Takeuchi confirmed in a message to the ‘Prince’ that an appeal had been filed but declined to comment further due to its pending status. 

“The USG remains committed to facilitating the elections process in accordance with our Constitution,” she wrote, “and our priority is to ensure a fair process for all parties.”

Out of the 5,215 students who were eligible to weigh in on the referenda on this cycle’s ballot, 2,577 voted — 49 percent of the student body, an increase from 45 percent in the winter election cycle. USG partnered with Vote100 this cycle with the goal of achieving 100 percent voter turnout.

Referenda No. 1 and 2 proposing the institution of the USG DEI Committee as a core committee and the allocation of greater resources to mental health care, respectively, passed by a wide margin. 

72 percent of participants voted in favor of Referendum No. 1, with 16 percent abstaining and 12 percent voting no. 88 percent voted in favor of Referendum No. 2; eight percent abstained and three percent voted no.

“I am elated by the passage of the DEI referendum,” wrote sponsor Braiden Aaronson ’25 in a message to the ‘Prince,’ adding that they “look forward to DEI consistently being a core priority” of USG within the current administration and in the future.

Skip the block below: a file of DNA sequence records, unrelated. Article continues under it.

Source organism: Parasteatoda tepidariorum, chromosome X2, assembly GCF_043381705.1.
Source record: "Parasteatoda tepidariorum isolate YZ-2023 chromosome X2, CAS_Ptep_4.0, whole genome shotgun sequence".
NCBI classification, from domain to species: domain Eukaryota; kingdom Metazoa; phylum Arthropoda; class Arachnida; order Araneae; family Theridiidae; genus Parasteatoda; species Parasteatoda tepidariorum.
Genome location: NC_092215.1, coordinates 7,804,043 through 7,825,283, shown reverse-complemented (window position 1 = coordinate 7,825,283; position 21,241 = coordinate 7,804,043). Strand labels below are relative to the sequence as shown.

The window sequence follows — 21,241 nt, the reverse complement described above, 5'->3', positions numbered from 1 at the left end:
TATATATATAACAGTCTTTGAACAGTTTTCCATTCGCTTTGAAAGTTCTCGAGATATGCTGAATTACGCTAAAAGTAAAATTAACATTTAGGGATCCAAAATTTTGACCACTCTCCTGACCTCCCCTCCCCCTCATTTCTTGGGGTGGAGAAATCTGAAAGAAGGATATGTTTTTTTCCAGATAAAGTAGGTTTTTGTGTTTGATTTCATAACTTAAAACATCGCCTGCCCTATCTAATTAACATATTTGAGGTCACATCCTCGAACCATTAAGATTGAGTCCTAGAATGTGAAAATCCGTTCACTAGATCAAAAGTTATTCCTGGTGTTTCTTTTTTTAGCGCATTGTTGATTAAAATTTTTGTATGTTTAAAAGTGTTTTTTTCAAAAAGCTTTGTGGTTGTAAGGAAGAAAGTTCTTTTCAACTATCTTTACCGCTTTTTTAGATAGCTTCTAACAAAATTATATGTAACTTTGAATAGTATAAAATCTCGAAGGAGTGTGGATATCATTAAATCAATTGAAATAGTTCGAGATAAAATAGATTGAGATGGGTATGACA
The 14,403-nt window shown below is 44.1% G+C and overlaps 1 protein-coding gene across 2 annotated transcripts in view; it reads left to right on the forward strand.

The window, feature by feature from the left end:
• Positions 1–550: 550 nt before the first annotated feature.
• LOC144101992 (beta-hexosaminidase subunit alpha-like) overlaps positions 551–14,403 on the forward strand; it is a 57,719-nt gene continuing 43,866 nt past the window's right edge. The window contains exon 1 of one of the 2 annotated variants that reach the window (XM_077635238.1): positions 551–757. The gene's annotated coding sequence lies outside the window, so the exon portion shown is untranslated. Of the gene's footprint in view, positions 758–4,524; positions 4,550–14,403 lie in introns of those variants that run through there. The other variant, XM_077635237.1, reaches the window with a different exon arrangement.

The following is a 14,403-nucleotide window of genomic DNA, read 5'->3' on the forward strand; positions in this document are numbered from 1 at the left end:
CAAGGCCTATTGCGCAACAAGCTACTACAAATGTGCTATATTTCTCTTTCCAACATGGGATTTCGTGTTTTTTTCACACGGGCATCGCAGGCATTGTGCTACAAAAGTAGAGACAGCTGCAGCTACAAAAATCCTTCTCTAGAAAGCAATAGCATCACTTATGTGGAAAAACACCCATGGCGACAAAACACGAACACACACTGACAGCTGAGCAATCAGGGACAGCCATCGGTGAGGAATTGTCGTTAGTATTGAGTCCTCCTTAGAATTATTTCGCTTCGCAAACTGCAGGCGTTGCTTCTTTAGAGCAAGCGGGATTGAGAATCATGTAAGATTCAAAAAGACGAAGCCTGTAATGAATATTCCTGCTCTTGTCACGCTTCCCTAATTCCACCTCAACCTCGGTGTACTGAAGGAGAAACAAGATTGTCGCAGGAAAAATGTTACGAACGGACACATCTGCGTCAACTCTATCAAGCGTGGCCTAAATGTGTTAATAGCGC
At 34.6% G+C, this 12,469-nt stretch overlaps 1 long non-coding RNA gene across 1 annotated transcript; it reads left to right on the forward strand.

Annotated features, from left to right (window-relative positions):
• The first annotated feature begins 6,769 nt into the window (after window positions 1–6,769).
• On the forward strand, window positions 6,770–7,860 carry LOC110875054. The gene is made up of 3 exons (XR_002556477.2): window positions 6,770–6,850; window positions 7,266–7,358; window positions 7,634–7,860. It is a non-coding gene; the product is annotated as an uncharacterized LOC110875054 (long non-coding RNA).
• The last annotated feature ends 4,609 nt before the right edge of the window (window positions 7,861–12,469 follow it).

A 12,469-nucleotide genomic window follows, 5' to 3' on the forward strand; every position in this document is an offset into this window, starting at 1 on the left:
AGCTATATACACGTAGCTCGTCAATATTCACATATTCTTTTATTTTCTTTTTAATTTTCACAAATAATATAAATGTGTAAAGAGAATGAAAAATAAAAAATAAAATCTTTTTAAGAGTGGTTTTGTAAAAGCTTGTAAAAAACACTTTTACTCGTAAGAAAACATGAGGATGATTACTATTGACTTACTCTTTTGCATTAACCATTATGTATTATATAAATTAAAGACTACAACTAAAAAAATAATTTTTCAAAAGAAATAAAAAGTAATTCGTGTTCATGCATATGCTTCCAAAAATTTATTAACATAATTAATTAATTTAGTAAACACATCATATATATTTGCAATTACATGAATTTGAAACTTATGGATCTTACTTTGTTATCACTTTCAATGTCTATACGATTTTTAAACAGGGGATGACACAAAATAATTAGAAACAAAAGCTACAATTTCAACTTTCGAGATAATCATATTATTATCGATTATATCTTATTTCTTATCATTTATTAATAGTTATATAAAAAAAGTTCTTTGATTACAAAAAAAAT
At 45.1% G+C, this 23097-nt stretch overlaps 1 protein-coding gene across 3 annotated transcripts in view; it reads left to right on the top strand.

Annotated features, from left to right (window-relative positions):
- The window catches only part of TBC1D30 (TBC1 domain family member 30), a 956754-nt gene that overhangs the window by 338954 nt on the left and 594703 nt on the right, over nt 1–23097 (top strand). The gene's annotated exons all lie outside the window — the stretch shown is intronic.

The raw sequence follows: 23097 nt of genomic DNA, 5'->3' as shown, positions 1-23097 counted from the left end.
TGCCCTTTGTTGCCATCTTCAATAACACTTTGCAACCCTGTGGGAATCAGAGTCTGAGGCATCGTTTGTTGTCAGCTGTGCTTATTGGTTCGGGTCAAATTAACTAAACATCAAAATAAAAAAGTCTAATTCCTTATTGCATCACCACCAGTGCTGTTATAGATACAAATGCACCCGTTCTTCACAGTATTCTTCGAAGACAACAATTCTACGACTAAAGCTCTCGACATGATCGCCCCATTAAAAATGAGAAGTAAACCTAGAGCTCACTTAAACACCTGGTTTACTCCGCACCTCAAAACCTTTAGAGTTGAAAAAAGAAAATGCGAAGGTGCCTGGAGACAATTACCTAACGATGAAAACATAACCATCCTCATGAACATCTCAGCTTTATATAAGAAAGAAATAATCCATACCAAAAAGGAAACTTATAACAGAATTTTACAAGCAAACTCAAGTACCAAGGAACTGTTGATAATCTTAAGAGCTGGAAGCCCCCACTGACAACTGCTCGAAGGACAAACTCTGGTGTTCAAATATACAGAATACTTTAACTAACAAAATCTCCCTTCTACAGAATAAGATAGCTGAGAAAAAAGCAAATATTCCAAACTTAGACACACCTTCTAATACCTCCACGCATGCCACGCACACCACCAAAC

“With this change,” he wrote, “USG will be able to have a greater long term say in the University’s DEI efforts and initiatives.”

Five candidates ran for 10 U-Councilor seats, so Amanda Branom ’25, Stephen Daniels ’24, Afzal Hussain ’25, Riley Martinez ’23, and Daniel Shaw ’25 all won by default. Daniels and Martinez are the only two returning U-Councilors, despite the fact that the current U-Council only includes one senior. According to the announcement, five vacancies remain which “will be filled by appointment at a later date.”

Regarding the uncontested nature of the election, Shaw wrote in an email to the ‘Prince’ that “we must ask ourselves what it means to govern ourselves when we cannot even muster the interest to involve ourselves in such a government. What right have we to speak on behalf of the student body when less than half of the student body turned out to vote for a series of uncontested seats?”

The Class of 2025 was the only class with contested class council elections. Out of 1,329 members of the class, 759 participated, giving a turnout of 57 percent.